4 Weak Links in Renewable Energy's Global Supply Chain
Nations around the world are collectively fighting for a more sustainable future. As they do, the demand for renewable energy – and its related technology and equipment – continues to ramp up. This increased demand can expose weak links in the global supply chain, one that's already struggling under an interconnected web of risks.
Threats to the Renewable Energy Supply Chain
1. Raw Material Shortages and Price Increases
Many raw materials required to support renewable energy's supply chain are in short supply, especially those related to solar energy. These include:
- Polysilicon. The main material used in solar cell production.
- Metallurgical-grade silicon.
- Silicon wafers and ingots. Used in the solar cell manufacturing process.
When raw materials like these aren't readily available, their prices can rise. In turn, the prices of other supply chain materials that depend on them also increase. These materials often include aluminum, silver, copper, glass, steel and oil – all critical supply chain materials for renewable energy.
The COVID-19 pandemic exacerbated ongoing shortages of raw materials, but that's not the only factor causing supply chain issues. Beyond the ongoing pandemic backlog, other developments contribute to diminishing the supply of raw materials. These may include things like forecasted demand increases and geopolitical conflicts.
2. Factory Closures
Throughout the early 2020s, COVID-19 responses and regulations spurred temporary factory closures across the globe. These closures led to manufacturing backlogs, resulting in higher prices and longer shipping times for key equipment coming from overseas. When the lingering effects of COVID-related factory closures will dissipate is difficult to discern.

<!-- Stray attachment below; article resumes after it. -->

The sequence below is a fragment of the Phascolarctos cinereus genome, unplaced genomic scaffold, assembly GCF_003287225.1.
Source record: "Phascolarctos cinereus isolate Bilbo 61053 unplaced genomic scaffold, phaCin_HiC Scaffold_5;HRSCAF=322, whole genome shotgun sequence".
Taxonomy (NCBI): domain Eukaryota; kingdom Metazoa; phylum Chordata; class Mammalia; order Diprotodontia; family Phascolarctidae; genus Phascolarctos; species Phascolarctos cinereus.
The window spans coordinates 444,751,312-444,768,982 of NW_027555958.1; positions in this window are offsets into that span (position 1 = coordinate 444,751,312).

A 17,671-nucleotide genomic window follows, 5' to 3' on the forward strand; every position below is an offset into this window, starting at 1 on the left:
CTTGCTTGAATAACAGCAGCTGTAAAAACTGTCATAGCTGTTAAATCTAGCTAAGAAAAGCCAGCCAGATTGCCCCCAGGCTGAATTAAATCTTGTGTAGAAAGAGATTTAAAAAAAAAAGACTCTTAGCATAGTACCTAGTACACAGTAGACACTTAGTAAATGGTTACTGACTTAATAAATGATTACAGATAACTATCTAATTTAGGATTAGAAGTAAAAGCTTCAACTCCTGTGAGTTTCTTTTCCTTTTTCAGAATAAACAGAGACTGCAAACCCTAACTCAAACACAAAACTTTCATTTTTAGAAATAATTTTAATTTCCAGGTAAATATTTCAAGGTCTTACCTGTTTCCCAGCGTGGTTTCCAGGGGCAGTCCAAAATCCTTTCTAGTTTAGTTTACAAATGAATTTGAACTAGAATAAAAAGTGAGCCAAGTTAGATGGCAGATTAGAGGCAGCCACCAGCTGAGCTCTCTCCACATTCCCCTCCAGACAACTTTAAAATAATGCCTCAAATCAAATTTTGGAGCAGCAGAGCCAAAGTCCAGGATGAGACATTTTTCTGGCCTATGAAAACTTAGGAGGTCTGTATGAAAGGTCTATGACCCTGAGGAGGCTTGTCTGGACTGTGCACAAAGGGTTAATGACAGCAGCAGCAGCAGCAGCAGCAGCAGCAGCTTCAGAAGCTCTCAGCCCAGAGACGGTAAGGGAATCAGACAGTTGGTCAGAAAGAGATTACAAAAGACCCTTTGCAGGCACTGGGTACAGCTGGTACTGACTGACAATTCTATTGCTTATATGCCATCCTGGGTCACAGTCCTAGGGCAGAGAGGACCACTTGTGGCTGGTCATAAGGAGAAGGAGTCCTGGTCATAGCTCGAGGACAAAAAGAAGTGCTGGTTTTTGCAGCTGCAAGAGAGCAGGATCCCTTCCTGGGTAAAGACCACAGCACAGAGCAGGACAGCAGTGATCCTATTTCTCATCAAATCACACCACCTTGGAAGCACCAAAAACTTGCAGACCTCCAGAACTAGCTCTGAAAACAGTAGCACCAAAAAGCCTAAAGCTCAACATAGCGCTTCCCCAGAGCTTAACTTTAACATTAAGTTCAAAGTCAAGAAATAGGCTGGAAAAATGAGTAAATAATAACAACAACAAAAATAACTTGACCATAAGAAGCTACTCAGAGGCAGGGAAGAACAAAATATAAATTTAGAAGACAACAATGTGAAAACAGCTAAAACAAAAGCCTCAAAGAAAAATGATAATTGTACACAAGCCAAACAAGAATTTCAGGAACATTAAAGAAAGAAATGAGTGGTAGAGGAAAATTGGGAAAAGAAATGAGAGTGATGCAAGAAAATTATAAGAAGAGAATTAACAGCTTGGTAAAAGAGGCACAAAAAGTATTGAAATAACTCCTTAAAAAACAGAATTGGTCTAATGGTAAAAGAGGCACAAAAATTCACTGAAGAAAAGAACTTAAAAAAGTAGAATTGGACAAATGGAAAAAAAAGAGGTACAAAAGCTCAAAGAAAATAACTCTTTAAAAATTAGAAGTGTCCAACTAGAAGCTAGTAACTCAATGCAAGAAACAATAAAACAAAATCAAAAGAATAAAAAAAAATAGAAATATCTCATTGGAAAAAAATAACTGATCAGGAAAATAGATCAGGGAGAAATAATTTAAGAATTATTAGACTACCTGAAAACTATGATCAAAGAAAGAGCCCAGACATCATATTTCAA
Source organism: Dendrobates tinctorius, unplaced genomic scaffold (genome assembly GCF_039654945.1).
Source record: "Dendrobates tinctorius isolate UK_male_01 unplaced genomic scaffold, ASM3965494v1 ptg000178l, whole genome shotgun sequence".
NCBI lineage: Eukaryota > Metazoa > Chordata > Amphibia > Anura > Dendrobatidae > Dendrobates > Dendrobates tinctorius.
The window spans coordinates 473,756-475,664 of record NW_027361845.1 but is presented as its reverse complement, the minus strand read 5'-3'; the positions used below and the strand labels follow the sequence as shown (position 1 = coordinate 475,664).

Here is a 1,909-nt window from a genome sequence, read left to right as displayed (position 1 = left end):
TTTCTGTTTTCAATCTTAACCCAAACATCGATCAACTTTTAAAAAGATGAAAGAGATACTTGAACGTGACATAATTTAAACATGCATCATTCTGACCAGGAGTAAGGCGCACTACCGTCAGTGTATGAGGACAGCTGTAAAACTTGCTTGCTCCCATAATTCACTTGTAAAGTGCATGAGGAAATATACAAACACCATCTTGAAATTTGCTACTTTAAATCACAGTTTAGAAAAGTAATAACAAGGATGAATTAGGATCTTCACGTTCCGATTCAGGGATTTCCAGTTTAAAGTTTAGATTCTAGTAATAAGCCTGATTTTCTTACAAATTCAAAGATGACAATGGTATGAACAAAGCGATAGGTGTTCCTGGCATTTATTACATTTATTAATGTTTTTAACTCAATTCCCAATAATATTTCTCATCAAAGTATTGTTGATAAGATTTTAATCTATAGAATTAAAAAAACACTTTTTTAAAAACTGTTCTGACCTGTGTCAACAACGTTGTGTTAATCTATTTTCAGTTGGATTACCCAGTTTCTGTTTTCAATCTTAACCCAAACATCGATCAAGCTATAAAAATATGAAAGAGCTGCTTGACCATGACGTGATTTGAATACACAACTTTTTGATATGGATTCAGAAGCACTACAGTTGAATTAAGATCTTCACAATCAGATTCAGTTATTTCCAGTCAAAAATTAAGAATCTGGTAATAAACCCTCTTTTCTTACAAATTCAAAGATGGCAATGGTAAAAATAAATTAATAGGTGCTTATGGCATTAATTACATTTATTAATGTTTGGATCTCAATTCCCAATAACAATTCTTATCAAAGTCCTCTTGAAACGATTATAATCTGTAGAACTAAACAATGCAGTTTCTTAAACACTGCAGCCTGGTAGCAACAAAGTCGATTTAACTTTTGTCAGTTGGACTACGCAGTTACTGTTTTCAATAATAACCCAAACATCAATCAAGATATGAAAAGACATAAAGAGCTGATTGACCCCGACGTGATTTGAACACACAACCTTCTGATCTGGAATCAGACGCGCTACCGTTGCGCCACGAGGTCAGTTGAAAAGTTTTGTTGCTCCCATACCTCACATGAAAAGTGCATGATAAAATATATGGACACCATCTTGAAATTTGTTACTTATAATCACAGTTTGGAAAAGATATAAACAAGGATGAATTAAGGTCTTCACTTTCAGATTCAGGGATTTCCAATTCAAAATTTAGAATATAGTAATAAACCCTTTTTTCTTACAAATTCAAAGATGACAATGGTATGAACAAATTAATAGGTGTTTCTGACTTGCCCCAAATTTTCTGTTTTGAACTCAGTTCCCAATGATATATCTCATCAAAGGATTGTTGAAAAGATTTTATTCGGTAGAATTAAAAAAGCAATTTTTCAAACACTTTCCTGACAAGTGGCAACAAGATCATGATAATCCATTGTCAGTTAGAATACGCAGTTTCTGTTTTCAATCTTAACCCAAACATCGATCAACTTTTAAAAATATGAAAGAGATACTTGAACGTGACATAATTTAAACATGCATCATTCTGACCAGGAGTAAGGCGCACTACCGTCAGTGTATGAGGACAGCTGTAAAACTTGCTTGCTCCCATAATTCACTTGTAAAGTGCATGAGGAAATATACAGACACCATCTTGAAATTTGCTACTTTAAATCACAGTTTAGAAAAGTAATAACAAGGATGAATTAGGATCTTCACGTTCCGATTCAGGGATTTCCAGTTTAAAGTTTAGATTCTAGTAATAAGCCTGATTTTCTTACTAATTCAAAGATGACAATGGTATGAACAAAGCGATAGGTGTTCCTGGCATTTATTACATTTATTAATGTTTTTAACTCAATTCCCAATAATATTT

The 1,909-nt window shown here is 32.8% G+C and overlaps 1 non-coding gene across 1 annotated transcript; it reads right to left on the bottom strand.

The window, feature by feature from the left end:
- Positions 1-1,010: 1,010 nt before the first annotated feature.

While the pandemic demonstrated an extreme case, it's not the only reason factories shut down. Factories may temporarily close because of events such as extreme weather, civil unrest, strikes and geopolitical situations. Factory closures can disrupt global supply chains.
3. Transportation Slowdowns
The early 2020s have also seen unprecedented transportation slowdowns thanks to a perfect storm on several snarled fronts:
- Clogged ports worldwide, including both U.S. coasts, from Oakland, California, to Los Angeles and New York to Savannah, Georgia.
- Shipping backlogs resulting from the 2021 Suez Canal blockage. About 12% of the world's trade moves through the canal, making it one of the busiest global trade routes.1
- Labor shortages of skilled transportation workers, including drivers, rail workers and maritime workers. Trucking, for instance, faced a deficit of 80,000 drivers in 2021.2
- A global shortage of shipping containers related to clogged ports and the transportation industry's skilled labor shortage. When containers can't be moved and unloaded quickly, fewer are available at any given time to continue shipping other goods.
- Cargo theft at alarming rates, peaked in 2020 and remained higher than pre-pandemic levels. In 2021 alone, the total loss value neared $58 million in the U.S., with California, Texas and Florida being the most targeted states.3